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Use the approach in Gauss's Problem to find the following sums of arithmetic
sequences.
a. 1+2+3+4+...+99
b. 1+3+5+7+...+1001
c. 3+6+9+ 12 + ... + 300
d. 4+8+12 + 16 + ... + 400
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a. Let S be the first sum,

S = 1 + 2 + 3 + … + 97 + 98 + 99

If we reverse the order of terms, the value of the sum is unchanged:

S = 99 + 98 + 97 + … + 3 + 2 + 1

If we add up the terms in both version of S in the same positions, we end up adding 99 copies of quantities that sum to 100 :

S + S = (1 + 99) + (2 + 98) + … + (98 + 2) + (99 + 1)

2S = 100 + 100 + … + 100 + 100

2S = 99 × 100

S = (99 × 100)/2

Then S has a value of

S = 99 × 50

S = 4950

Aside: Suppose we had n terms in the sum, where n is some arbitrary positive integer. Call this sum ∑(n) (capital sigma). If ∑ is a sum of n terms, and we do the same manipulation as above, we would end up with

2 ∑(n) = n × (n + 1) ⇒ ∑(n) = n (n + 1)/2

b. Let S' be the second sum. It looks a lot like S, but the even numbers are missing. Let's put them back, but also include their negatives so the value of S' is unchanged. In doing so, we have

S' = 1 + 3 + 5 + … + 1001

S' = (1 + 2 + 3 + 4 + 5 + … + 1000 + 1001) - (2 + 4 + … + 1000)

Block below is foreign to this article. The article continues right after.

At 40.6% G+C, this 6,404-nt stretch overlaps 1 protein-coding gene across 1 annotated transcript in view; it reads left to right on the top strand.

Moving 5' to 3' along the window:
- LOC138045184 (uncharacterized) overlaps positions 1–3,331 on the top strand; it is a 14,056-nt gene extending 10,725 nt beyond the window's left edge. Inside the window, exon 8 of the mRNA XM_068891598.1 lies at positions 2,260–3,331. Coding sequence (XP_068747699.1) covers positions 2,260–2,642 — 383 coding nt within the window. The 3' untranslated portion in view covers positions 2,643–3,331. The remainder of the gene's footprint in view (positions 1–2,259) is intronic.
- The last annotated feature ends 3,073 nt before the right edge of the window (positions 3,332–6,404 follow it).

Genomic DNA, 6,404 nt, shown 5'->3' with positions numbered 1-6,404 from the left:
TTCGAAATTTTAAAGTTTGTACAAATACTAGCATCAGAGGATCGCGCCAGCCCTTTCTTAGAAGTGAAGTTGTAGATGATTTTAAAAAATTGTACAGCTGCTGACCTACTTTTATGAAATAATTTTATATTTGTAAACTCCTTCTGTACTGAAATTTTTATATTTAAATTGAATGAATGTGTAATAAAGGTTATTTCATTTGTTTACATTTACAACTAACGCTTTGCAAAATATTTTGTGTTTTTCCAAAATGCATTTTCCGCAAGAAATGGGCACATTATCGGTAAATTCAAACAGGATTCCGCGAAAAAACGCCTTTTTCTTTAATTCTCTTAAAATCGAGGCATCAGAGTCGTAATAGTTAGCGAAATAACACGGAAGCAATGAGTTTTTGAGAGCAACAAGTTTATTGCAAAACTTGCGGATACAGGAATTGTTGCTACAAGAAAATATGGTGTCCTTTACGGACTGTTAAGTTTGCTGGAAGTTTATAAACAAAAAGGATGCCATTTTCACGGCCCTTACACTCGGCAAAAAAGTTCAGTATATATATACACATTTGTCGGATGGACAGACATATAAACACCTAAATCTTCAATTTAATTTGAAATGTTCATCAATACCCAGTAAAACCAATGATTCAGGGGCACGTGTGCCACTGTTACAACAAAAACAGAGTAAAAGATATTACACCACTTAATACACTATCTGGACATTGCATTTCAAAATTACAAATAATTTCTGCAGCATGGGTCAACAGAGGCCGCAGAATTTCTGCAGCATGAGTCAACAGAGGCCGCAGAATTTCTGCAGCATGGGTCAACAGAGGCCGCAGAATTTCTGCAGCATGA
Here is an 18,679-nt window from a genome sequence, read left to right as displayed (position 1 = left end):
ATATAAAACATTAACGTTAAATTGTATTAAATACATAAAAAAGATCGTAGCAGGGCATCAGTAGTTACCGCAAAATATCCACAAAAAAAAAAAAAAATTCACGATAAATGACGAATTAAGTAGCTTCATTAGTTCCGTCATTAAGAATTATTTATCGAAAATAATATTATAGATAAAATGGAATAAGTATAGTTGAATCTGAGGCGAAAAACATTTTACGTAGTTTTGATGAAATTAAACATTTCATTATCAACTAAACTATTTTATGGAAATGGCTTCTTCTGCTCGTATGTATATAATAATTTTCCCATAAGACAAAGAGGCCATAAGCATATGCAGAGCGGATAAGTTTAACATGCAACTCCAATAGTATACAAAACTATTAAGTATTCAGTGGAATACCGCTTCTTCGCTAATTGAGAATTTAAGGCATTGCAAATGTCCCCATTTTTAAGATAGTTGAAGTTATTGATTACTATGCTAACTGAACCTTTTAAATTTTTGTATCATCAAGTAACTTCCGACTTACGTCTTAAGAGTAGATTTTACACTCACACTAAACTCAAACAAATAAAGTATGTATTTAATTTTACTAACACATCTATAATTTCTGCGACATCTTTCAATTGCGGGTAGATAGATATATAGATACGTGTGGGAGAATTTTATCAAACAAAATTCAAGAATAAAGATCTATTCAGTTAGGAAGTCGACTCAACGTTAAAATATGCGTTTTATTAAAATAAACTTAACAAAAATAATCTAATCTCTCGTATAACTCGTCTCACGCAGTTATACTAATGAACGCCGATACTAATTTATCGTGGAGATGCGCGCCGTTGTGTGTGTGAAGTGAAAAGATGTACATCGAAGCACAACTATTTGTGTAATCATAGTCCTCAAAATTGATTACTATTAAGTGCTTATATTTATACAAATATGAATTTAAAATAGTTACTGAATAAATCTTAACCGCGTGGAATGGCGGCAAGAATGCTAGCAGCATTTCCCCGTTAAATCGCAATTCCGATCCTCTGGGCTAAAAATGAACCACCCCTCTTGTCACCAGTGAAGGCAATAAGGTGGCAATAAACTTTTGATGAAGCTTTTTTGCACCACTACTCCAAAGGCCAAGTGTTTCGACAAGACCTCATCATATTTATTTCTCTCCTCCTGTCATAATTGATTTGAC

The first group of terms is exactly the sum ∑(1001). Each term in the second grouped sum has a common factor of 2, which we can pull out to get

2 (1 + 2 + … + 500)

so this other group is also a function of ∑(500), and so

S' = ∑(10001) - 2 ∑(500) = 251,001

However, we want to use Gauss' method. We have a sum of the first 501 odd integers. (How do we know there 501? Starting with k = 1, any odd integer can be written as 2k - 1. Solve for k such that 2k - 1 = 1001.)

S' = 1 + 3 + 5 + … + 997 + 999 + 1001

S' = 1001 + 999 + 997 + … + 5 + 3 + 1

2S' = 501 × 1002

S' = 251,001

c/d. I think I've demonstrated enough of Gauss' approach for you to fill in the blanks yourself. To confirm the values you find, you should have

3 + 6 + 9 + … + 300 = 3 (1 + 2 + 3 + … + 100) = 3 ∑(100) = 15,150

and

4 + 8 + 12 + … + 400 = 4 (1 + 2 + 3 + … + 100) = 4 ∑(100) = 20,200
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